The Missoula City Council’s administration and finance committee has approved a one-year deadline extension for a $100 million proposed development in downtown.
Hotel Fox Partners, led by Farran Realty Group in Missoula, are trying to secure financing to build a 10-story hotel/condominium building, a 60,000-square-foot conference center and a 405-spot parking garage at the Riverfront Triangle in the vacant lot at the northwest corner of the Orange Street Bridge.
The city has granted the developers exclusive rights to the city-owned portion of the land.
The committee met Wednesday to discuss a developer’s request for the extension due to the death of a project manager and other circumstances.
City Council President Bryan von Lossberg said some people have asked him why a hotel and conference center can’t be built at the site of the current Missoula Public Library. The entire block on which the library sits was recently donated to the city, and when the library moves into its new building in mid-2020, the current site will be vacant.
Von Lossberg said the “thinking that’s emerging” around what the city will do with the current library block on East Main Street involves “housing and parking.”
He said the library site is in a residential neighborhood, so it wouldn’t be appropriate for a new hotel and conference center to be located there. He told his fellow council members that he believes the death of former project manager Barry Fisher is a legitimate reason for asking for a deadline extension and he hopes the project moves forward at the current site.
“Having sat on the working group for years now and seen the incredible amount of work that has gone into this, I think it absolutely merits an extension,” he said.
Council member Gwen Jones said the project is complex and it’s reasonable to grant an extension to the developers.
You have free articles remaining.
“This is a game changer, not only in the downtown area and envisioning the future of Missoula but taking it to the next level,” she said. “This is very outside of the box so I’m not surprised it’s taking a longer time to finance.”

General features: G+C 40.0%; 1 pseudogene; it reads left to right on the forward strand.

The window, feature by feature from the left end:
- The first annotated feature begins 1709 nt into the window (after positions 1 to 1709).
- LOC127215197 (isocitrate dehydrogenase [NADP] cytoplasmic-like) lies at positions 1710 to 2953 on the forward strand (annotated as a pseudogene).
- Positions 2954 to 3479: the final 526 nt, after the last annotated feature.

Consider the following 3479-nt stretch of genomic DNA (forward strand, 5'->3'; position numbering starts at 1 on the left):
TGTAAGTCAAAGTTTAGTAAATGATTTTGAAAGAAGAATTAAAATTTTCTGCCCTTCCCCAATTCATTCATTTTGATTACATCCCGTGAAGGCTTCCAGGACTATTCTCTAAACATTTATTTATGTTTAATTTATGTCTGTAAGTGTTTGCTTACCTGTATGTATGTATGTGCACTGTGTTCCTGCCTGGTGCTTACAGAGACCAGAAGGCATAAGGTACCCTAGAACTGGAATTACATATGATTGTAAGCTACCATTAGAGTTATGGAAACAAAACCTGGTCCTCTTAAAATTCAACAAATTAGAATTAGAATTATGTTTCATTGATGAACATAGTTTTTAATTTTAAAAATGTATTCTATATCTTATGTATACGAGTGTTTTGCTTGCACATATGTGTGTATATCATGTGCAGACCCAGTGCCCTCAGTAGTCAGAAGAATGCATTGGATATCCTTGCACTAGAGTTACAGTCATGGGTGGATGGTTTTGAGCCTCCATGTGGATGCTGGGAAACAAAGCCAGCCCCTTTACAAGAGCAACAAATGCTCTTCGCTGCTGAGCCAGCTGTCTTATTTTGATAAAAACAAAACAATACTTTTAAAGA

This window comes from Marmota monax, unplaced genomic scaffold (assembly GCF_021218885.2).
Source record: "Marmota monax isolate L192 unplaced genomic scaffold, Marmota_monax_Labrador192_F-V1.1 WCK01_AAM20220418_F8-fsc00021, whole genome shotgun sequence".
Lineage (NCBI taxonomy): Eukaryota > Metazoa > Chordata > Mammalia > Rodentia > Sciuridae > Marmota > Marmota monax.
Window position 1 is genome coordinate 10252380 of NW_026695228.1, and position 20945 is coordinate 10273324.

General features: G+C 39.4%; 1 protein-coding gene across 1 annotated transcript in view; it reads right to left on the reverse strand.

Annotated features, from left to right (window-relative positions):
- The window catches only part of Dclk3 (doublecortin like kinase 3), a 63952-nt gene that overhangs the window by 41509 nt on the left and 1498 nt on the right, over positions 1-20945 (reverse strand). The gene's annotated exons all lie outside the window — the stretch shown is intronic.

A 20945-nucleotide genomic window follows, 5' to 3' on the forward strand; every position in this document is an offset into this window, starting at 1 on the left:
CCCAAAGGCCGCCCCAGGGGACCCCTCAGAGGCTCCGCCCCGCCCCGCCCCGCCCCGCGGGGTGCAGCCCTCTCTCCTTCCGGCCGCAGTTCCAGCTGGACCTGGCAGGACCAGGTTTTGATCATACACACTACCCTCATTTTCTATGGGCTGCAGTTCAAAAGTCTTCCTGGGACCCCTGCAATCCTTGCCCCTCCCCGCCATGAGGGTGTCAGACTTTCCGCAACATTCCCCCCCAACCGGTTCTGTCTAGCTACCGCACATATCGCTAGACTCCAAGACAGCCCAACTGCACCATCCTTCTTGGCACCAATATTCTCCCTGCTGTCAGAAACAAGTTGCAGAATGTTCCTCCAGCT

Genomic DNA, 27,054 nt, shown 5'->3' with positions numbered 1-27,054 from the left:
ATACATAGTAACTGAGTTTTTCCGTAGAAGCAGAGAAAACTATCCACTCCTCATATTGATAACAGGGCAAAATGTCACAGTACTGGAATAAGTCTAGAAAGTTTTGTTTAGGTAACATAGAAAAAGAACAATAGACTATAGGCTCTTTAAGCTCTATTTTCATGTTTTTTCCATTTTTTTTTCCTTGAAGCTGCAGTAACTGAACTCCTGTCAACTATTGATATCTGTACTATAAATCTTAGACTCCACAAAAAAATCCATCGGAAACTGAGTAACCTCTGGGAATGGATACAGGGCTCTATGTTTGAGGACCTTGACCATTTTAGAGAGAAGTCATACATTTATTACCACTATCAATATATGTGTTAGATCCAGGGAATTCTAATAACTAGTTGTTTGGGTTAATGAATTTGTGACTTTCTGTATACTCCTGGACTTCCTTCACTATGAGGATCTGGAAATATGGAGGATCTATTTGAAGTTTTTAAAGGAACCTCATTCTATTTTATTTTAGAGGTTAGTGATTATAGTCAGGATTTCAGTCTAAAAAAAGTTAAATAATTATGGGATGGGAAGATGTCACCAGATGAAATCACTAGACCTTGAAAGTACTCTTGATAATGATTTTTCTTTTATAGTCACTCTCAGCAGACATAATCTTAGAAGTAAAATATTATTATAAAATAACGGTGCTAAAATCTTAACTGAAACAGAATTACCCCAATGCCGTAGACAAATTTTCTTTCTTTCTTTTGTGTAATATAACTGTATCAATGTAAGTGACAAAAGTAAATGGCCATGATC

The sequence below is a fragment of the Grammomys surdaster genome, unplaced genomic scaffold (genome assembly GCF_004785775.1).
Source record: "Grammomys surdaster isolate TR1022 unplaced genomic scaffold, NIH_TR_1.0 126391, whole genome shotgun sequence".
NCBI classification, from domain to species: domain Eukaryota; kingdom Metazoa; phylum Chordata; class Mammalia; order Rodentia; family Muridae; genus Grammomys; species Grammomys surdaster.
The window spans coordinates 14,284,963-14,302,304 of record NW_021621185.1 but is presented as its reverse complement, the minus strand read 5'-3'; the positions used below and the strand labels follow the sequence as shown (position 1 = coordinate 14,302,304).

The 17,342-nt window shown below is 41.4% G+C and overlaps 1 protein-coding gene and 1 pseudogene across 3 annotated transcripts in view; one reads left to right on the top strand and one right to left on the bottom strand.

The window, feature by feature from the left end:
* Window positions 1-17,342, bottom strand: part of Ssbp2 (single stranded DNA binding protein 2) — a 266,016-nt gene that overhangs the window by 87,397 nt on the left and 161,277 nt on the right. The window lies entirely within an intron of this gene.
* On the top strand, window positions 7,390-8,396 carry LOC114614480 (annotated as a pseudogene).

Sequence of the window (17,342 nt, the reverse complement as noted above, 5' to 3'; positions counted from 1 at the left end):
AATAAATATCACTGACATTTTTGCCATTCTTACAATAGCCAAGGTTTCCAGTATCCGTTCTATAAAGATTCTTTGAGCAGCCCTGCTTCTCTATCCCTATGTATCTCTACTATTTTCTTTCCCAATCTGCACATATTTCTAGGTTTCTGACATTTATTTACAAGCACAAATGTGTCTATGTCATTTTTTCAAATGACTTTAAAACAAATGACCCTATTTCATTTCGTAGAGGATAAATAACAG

The developers told the Missoula Redevelopment Agency (MRA) that they are having a hard time convincing investors to put money into the project since they are focused on larger cities.
Linda McCarthy, the executive director of the Downtown Missoula Partnership, expressed support for Jim McLeod and Pat Corrick of Hotel Fox Partners and their team.
“Something else to emphasize is Jim and Pat are Missoulians,” she said. “They’re vested in this community. They do good work.”
The city and the developers have entered into complex financial agreements to finance the project. The developers have agreed to purchase the city-owned portion of the land for $2.3 million, which will be paid for overtime with interest. Then, after the conference center is built, the city would use $16.5 million in Tax Increment Financing (TIF) revenue bonds to purchase the 60,000-square-foot conference center.
The debt on the bond would be paid back by the new property taxes generated by the project. The developers would then lease the conference center from the city for at least 25 years, with options to renew for another 20 years. Maintenance of the conference center would be the developer’s responsibility.
The city would also use $8.3 million in TIF to purchase the 405-space public parking garage, and that money would be paid back by parking revenue. The project would not raise any new taxes on Missoula citizens. However, since the project lies within an Urban Renewal District, all new property taxes generated by new development are diverted away from the city’s general fund and put back into the district for projects that benefit the public.
City leaders like Mayor John Engen, MRA Executive Director Ellen Buchanan and City Council members like Jones say the project will bring visitor spending to Missoula that isn't coming here now.